About this blogger:
Richard J. Clark has served since 1989 as Music Director and Organist at Saint Cecilia Church in Boston, Massachusetts. He is also Chapel Organist (Saint Mary’s Chapel) at Boston College. For the Archdiocese of Boston, he directed the Office of Divine Worship Saint Cecilia Schola. His compositions have been performed on four continents.
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"The Sacrifice is celebrated with many solemn rites, none of which should be deemed useless or superfluous. On the contrary, all of them tend to display the majesty of this august sacrifice, and to excite the faithful, when beholding these saving mysteries, to contemplate the divine things which lie concealed in the Eucharistic Sacrifice."
— Catechism of the Council of Trent (1566)

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Unprecedented • Orthodox Rabbinic Statement on Christianity
published 1 January 2016 by Richard J. Clark

ITH THE DAWN of a new year, we look often forward to renewed hope. But we leave behind another year of unspeakable evil in parts of the world, evil as dark as the Holocaust. The deaths of countless Christian martyrs have become commonplace news. Hundreds of thousands have perished in Syria and elsewhere. The world is struggling to welcome refugees in this Year of Mercy.

What does this have to do with the Roman liturgy? Nothing perhaps, but sometimes everything.

Possibly overlooked by some during the busy month of December was the release of an unprecedented statement from Orthodox rabbis on Christianity: To Do the Will of Our Father in Heaven: Toward a Partnership between Jews and Christians. This statement was published on December 3, 2015 by the Center for Jewish-Christian Understanding and Cooperation (CJCUC) in Israel. It was initially signed by twenty-five Orthodox rabbis from around the world with many additional signatories. (Read the full statement here or below.)

Among many astounding declarations are the following:

“After nearly two millennia of mutual hostility and alienation, we Orthodox Rabbis…seek to do the will of our Father in Heaven by accepting the hand offered to us by our Christian brothers and sisters…to address the moral challenges of our era.
…we acknowledge that Christianity is neither an accident nor an error, but the willed divine outcome and gift to the nations…
“We Jews and Christians have more in common than what divides us: the ethical monotheism of Abraham; the relationship with the One Creator of Heaven and Earth…Jewish Sacred Scriptures; a belief in a binding tradition; and the values of life, family, compassionate righteousness, justice, inalienable freedom, universal love and ultimate world peace.
“Both Jews and Christians have a common covenantal mission to perfect the world under the sovereignty of the Almighty, so that all humanity will call on His name and abominations will be removed from the earth…Rabbi Hirsch also taught that the Talmud puts Christians “with regard to the duties between man and man on exactly the same level as Jews.”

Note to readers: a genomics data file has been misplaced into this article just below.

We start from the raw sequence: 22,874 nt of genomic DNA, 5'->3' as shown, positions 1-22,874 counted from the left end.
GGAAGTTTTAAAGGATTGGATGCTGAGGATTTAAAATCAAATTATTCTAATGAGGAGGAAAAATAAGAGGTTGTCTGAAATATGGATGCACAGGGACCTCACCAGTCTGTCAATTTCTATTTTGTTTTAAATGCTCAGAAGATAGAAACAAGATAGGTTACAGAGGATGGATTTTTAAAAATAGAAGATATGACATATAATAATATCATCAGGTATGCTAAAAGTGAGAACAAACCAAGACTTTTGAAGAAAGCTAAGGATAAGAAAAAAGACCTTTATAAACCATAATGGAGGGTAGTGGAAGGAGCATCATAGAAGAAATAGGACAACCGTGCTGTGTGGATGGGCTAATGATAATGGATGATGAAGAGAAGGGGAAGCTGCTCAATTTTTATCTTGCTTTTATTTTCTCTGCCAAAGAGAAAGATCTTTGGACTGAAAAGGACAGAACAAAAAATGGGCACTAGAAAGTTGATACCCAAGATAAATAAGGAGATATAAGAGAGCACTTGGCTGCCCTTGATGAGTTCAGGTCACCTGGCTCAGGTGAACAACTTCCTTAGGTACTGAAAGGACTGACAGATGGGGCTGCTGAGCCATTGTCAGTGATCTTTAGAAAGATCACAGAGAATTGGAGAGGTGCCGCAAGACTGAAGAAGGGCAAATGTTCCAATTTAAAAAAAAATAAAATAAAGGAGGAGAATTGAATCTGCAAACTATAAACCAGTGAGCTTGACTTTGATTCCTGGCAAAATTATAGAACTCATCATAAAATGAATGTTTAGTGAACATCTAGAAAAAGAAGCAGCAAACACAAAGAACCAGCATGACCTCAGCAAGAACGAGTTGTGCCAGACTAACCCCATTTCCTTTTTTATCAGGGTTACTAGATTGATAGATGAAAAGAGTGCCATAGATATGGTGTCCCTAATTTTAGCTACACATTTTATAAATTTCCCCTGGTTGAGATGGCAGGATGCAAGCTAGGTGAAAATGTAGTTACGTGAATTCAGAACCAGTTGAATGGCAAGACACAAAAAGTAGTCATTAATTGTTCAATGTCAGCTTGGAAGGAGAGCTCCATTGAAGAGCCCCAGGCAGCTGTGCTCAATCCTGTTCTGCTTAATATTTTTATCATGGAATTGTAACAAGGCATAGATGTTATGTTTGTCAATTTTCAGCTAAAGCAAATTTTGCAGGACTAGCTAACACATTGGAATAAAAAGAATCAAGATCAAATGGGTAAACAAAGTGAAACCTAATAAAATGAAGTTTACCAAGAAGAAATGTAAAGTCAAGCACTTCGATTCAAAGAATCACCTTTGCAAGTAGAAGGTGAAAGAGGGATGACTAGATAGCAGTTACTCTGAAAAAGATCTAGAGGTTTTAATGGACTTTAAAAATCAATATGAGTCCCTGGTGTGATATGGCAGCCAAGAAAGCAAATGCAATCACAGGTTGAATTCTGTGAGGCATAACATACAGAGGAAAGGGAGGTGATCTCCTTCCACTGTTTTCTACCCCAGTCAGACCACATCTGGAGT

Such solidarity is unprecedented. Vatican II laid groundwork with Nostra Aetate. Pope Saint John Paul II pleaded for forgiveness at the Western Wall in Jerusalem. Now, we have a further fulfillment of a partnership in prayer and action in the mission of doing God’s will.

ITH REGARD TO THE LITURGY, this statement is an important reminder that our sung Mass (antiphons, psalms, dialogues, etc.) is a direct outgrowth of thousands of years of tradition that came before the birth of Christ. E.g., the singing of the Torah is an ancient practice as old as the Torah itself, then reintroduced by Ezra after the Babylonian Exile. The intrinsic link between the Jewish Tradition and the Roman Rite and Divine Office is a profound reminder that the scriptures—the psalms in particular—were prayed by our Savior throughout His life, to the point of evoking Psalms 22 and 31 from the Cross. The scriptures were ingrained in Jesus. So it must be with us.

Furthermore, with regard to liturgy, it goes to Lex vivendi, that the actions of our lives—serving God and doing His will— are in accordance with our prayer and our beliefs. This is a point of great emphasis in the rabbis’ words.

I urge you to read this astonishing statement more than once to absorb its magnitude. This should bring great hope, joy, and challenge to the world.

December 3, 2015


To Do the Will of Our Father in Heaven:
Toward a Partnership between Jews and Christians

After nearly two millennia of mutual hostility and alienation, we Orthodox Rabbis who lead communities, institutions and seminaries in Israel, the United States and Europe recognize the historic opportunity now before us. We seek to do the will of our Father in Heaven by accepting the hand offered to us by our Christian brothers and sisters. Jews and Christians must work together as partners to address the moral challenges of our era.

1. The Shoah ended 70 years ago. It was the warped climax to centuries of disrespect, oppression and rejection of Jews and the consequent enmity that developed between Jews and Christians. In retrospect it is clear that the failure to break through this contempt and engage in constructive dialogue for the good of humankind weakened resistance to evil forces of anti-Semitism that engulfed the world in murder and genocide.

2. We recognize that since the Second Vatican Council the official teachings of the Catholic Church about Judaism have changed fundamentally and irrevocably. The promulgation of Nostra Aetate fifty years ago started the process of reconciliation between our two communities. Nostra Aetate and the later official Church documents it inspired unequivocally reject any form of anti-Semitism, affirm the eternal Covenant between G-d and the Jewish people, reject deicide and stress the unique relationship between Christians and Jews, who were called “our elder brothers” by Pope John Paul II and “our fathers in faith” by Pope Benedict XVI. On this basis, Catholics and other Christian officials started an honest dialogue with Jews that has grown during the last five decades. We appreciate the Church’s affirmation of Israel’s unique place in sacred history and the ultimate world redemption. Today Jews have experienced sincere love and respect from many Christians that have been expressed in many dialogue initiatives, meetings and conferences around the world.